Has Boris Johnson only just discovered the ruinous cost of childcare in this country? He has, allegedly, been seeking a rich donor to pay for a nanny for his one-year-old son Wilfred. What’s surprising is not that the Prime Minister has apparently told friends he needs £300,000 a year to keep on top of his outgoings (life gets expensive when you have multiple dependents and properties), but that he has only now realised the cost of finding someone to look after his son. And how even a dual-income couple will struggle. Especially in London.
I should know: I have been paying for full-time childcare for almost 14 years. For the most part, I have been in denial about the crippling cost. I had never totted up how much I have spent over the years, knowing that the grand total would be far too depressing. After all, I can’t do my job without childcare so I’ve just had to suck it up. Unlike millions of other mothers, I earn enough to avoid the miserable prospect of working purely to pay the nanny.
But after reading of the Prime Minister’s financial travails, I decided it was time for a back-of-the-envelope calculation of how much it has cost me over time. The answer? More than £500,000 — and counting. Consider that this came from taxed income, and you get some sense of the amount women have to earn in order to ‘have it all’ (i.e. children and a career).
At that sum – twice the average house price — you might think I’d recruited an army of Norland nannies and, before them, a retinue of maternity nurses. Not a bit of it. I never had any overnight help when my children were really young. But over the years, I’ve tried almost everything else: nurseries, pre-schools, au pairs. I quickly discovered that if you have more than one child, work full-time and have little to no family back-up, nurseries just don’t stack up. On average, places cost £13,200 a year. Times that by two; add extra for early drop-offs and late pick-ups etc, and nurseries are a non-starter.
Coronavirus only underlined the disadvantages. Every time a toddler coughs or has a slight temperature — which is often —entire nursery ‘bubbles’ are sent home until everyone gets the all-clear, which can take days. For parents who do not have extremely understanding employers, it is impractical.
Registered childminders, who can look after up to six children under the age of eight in their own homes, can be more affordable but are not easy to find. This leaves nannies — average salary around £35,000 — who come with all the paperwork and responsibilities associated with having an employee. It means processing payslips, National Insurance contributions and setting up pension schemes, none of which is a pleasure, but for many overstretched working parents, it is the price of keeping the show on the road.
And what a price: the UK now has the highest childcare costs in the developed world, at least as a percentage of women’s earnings, according to the Organisation for Economic Co-operation and Development. Childcare gobbles up half of the average mum’s salary here. In the US, Canada, Ireland and Switzerland, it’s a third. In Italy, subsidies and tax relief cover it all. No country places higher financial obstacles in front of its working mothers than Britain.
Carrie Symonds is paid £70,000 a year doing public relations for the Aspinall Foundation. After tax, she might just be able to afford a nanny, assuming she has very few other overheads. But most women earn less than half this, which perhaps explains why one in five parents leave their jobs entirely, finding childcare hopelessly unafford-able. Almost two thirds reduce their working hours. This is an outrage.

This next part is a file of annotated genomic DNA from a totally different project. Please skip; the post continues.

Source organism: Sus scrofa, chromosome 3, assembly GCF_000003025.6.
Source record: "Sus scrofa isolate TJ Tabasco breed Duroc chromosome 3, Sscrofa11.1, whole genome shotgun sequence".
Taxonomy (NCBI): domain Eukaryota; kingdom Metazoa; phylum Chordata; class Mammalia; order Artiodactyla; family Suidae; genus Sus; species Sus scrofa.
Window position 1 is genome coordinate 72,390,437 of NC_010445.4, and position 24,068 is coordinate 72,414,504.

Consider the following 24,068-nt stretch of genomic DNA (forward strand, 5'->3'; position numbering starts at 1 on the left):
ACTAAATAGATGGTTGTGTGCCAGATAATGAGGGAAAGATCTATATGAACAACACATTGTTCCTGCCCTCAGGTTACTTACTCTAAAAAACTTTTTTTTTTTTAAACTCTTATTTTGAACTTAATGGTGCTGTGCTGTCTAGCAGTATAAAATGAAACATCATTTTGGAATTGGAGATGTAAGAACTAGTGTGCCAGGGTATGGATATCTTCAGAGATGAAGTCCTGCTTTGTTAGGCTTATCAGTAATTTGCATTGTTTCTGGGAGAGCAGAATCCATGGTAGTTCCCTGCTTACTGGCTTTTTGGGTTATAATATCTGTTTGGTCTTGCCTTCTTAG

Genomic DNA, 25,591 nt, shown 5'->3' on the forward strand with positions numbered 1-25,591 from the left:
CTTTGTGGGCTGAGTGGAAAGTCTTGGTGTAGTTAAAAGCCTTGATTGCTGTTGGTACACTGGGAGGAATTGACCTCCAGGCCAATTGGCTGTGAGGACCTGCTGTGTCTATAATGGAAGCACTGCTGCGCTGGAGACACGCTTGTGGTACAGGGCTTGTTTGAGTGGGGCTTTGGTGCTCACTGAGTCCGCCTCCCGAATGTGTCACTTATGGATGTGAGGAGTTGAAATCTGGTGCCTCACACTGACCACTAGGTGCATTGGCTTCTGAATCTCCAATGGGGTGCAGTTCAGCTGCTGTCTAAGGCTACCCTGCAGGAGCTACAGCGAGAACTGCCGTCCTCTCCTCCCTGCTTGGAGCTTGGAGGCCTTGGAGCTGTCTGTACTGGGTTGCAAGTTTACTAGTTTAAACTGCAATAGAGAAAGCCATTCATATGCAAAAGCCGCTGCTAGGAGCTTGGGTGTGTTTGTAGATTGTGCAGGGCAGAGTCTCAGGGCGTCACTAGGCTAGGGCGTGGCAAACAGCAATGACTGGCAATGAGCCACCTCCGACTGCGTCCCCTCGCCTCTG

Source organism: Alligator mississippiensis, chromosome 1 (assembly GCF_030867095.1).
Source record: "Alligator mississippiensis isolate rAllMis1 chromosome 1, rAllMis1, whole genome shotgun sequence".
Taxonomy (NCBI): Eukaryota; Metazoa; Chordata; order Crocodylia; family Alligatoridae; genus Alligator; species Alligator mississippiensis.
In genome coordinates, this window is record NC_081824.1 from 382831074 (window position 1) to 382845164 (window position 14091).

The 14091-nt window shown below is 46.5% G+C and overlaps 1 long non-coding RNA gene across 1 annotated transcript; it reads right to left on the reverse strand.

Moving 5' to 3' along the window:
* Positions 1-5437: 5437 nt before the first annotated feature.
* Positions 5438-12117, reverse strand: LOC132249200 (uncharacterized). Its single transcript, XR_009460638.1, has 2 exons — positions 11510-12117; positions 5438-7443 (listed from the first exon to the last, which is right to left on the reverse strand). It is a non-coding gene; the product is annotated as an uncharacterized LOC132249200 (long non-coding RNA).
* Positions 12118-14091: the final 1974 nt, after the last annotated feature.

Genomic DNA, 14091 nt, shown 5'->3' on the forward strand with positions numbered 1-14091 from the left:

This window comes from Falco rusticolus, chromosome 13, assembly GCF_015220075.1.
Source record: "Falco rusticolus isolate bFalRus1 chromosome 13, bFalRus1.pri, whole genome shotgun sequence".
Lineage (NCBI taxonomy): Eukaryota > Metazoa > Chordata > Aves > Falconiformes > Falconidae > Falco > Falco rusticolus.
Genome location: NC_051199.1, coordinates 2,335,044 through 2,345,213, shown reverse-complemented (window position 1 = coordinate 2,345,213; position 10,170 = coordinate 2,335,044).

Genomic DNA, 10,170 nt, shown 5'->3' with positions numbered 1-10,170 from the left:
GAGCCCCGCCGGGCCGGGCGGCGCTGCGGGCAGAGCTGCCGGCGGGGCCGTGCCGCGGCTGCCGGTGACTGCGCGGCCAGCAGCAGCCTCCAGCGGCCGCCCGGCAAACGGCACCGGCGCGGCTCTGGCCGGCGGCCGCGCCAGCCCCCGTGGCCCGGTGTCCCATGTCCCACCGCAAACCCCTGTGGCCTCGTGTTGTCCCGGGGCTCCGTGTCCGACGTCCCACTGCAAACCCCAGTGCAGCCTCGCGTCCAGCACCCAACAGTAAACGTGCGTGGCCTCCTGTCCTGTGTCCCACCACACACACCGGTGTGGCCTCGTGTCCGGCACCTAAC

Ministers harp on about the importance of representation of women on boards, and strive to close the gender pay gap (now vanishingly small for women born after 1970), while ignoring the devastating tax on motherhood. It is a glaring inequality that makes a nonsense of so much other good work.
Many new mothers in their twenties and thirties give up work very reluctantly, assuming they’ll be able to return. But by the time they are ready to go back, they have lost confidence and skills and cannot command high enough salaries to justify leaving their children with someone else. It makes no economic sense.
Years of tinkering — subsidies, tax credits and voucher schemes — has done very little to improve the picture, and Brexit has only made the situation worse. As tens of thousands of working parents are discovering to their dismay, it has signalled the end of the traditional au pair. The time-honoured cultural exchange programme under which girls from overseas would come to the UK to stay with a family to improve their English, with free board, lodging and £90 a week pocket money in return for doing 25 hours a week of childcare, has been destroyed. These young women now need visas — so are seeking adventure elsewhere. The system was a lifeline for many working families.
For now, Johnson only has one baby to worry about. He could do a lot worse than apply for a full-time place for little Wilf at the House of Commons nursery, rated ‘Good’ by Ofsted, and brilliantly convenient. This would set him and Carrie back a mere £1,278 a month. For a few extra quid, the lad could even stay late during parliamentary sittings, with the facility open until 10.30 p.m. on a Monday. Good luck to any other parent trying to find similar value in London.
However, if the Prime Minister and his fiancée have a second child, they might discover that even the Commons nursery will no longer be such an affordable option. If Johnson’s purported quest to find a wealthy benefactor to sponsor Wilf’s nanny hits the buffers, perhaps he could talk to Chancellor Rishi Sunak about making childcare tax deductible. The prospect of running up a £500,000 bill like mine over the next ten years might just concentrate his mind.
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